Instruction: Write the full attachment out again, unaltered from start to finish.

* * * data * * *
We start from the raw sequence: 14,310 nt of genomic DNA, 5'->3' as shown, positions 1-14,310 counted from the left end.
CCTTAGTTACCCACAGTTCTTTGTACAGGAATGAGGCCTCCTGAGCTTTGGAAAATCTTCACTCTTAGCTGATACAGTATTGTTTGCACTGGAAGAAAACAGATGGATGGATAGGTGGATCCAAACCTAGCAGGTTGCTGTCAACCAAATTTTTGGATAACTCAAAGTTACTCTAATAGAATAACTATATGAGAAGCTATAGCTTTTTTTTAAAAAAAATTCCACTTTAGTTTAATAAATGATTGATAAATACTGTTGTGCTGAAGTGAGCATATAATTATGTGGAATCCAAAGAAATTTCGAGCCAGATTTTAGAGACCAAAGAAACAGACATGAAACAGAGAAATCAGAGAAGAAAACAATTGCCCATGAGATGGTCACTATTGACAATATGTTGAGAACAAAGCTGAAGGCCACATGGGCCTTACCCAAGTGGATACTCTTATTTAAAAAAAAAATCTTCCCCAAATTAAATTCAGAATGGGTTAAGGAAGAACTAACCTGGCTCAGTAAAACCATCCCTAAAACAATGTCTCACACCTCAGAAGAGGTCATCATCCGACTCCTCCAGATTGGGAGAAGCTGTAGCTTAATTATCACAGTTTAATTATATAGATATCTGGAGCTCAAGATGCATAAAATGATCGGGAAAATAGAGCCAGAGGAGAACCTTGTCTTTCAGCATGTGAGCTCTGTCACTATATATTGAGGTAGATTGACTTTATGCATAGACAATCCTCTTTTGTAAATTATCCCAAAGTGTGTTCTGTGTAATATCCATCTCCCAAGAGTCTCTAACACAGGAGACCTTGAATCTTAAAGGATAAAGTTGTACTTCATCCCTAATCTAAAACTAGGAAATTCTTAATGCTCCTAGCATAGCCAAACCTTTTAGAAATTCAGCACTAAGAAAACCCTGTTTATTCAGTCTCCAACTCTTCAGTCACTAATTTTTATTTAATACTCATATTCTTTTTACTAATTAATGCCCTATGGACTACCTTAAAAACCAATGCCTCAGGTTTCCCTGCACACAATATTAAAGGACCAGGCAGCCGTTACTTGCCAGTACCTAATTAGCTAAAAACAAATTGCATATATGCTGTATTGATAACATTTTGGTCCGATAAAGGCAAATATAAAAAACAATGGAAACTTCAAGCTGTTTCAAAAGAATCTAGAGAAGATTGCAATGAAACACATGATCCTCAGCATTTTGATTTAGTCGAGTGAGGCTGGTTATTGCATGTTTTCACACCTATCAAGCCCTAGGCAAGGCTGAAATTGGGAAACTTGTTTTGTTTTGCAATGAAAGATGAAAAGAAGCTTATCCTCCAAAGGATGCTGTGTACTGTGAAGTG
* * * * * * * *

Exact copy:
We start from the raw sequence: 14,310 nt of genomic DNA, 5'->3' as shown, positions 1-14,310 counted from the left end.
CCTTAGTTACCCACAGTTCTTTGTACAGGAATGAGGCCTCCTGAGCTTTGGAAAATCTTCACTCTTAGCTGATACAGTATTGTTTGCACTGGAAGAAAACAGATGGATGGATAGGTGGATCCAAACCTAGCAGGTTGCTGTCAACCAAATTTTTGGATAACTCAAAGTTACTCTAATAGAATAACTATATGAGAAGCTATAGCTTTTTTTTAAAAAAAATTCCACTTTAGTTTAATAAATGATTGATAAATACTGTTGTGCTGAAGTGAGCATATAATTATGTGGAATCCAAAGAAATTTCGAGCCAGATTTTAGAGACCAAAGAAACAGACATGAAACAGAGAAATCAGAGAAGAAAACAATTGCCCATGAGATGGTCACTATTGACAATATGTTGAGAACAAAGCTGAAGGCCACATGGGCCTTACCCAAGTGGATACTCTTATTTAAAAAAAAAATCTTCCCCAAATTAAATTCAGAATGGGTTAAGGAAGAACTAACCTGGCTCAGTAAAACCATCCCTAAAACAATGTCTCACACCTCAGAAGAGGTCATCATCCGACTCCTCCAGATTGGGAGAAGCTGTAGCTTAATTATCACAGTTTAATTATATAGATATCTGGAGCTCAAGATGCATAAAATGATCGGGAAAATAGAGCCAGAGGAGAACCTTGTCTTTCAGCATGTGAGCTCTGTCACTATATATTGAGGTAGATTGACTTTATGCATAGACAATCCTCTTTTGTAAATTATCCCAAAGTGTGTTCTGTGTAATATCCATCTCCCAAGAGTCTCTAACACAGGAGACCTTGAATCTTAAAGGATAAAGTTGTACTTCATCCCTAATCTAAAACTAGGAAATTCTTAATGCTCCTAGCATAGCCAAACCTTTTAGAAATTCAGCACTAAGAAAACCCTGTTTATTCAGTCTCCAACTCTTCAGTCACTAATTTTTATTTAATACTCATATTCTTTTTACTAATTAATGCCCTATGGACTACCTTAAAAACCAATGCCTCAGGTTTCCCTGCACACAATATTAAAGGACCAGGCAGCCGTTACTTGCCAGTACCTAATTAGCTAAAAACAAATTGCATATATGCTGTATTGATAACATTTTGGTCCGATAAAGGCAAATATAAAAAACAATGGAAACTTCAAGCTGTTTCAAAAGAATCTAGAGAAGATTGCAATGAAACACATGATCCTCAGCATTTTGATTTAGTCGAGTGAGGCTGGTTATTGCATGTTTTCACACCTATCAAGCCCTAGGCAAGGCTGAAATTGGGAAACTTGTTTTGTTTTGCAATGAAAGATGAAAAGAAGCTTATCCTCCAAAGGATGCTGTGTACTGTGAAGTG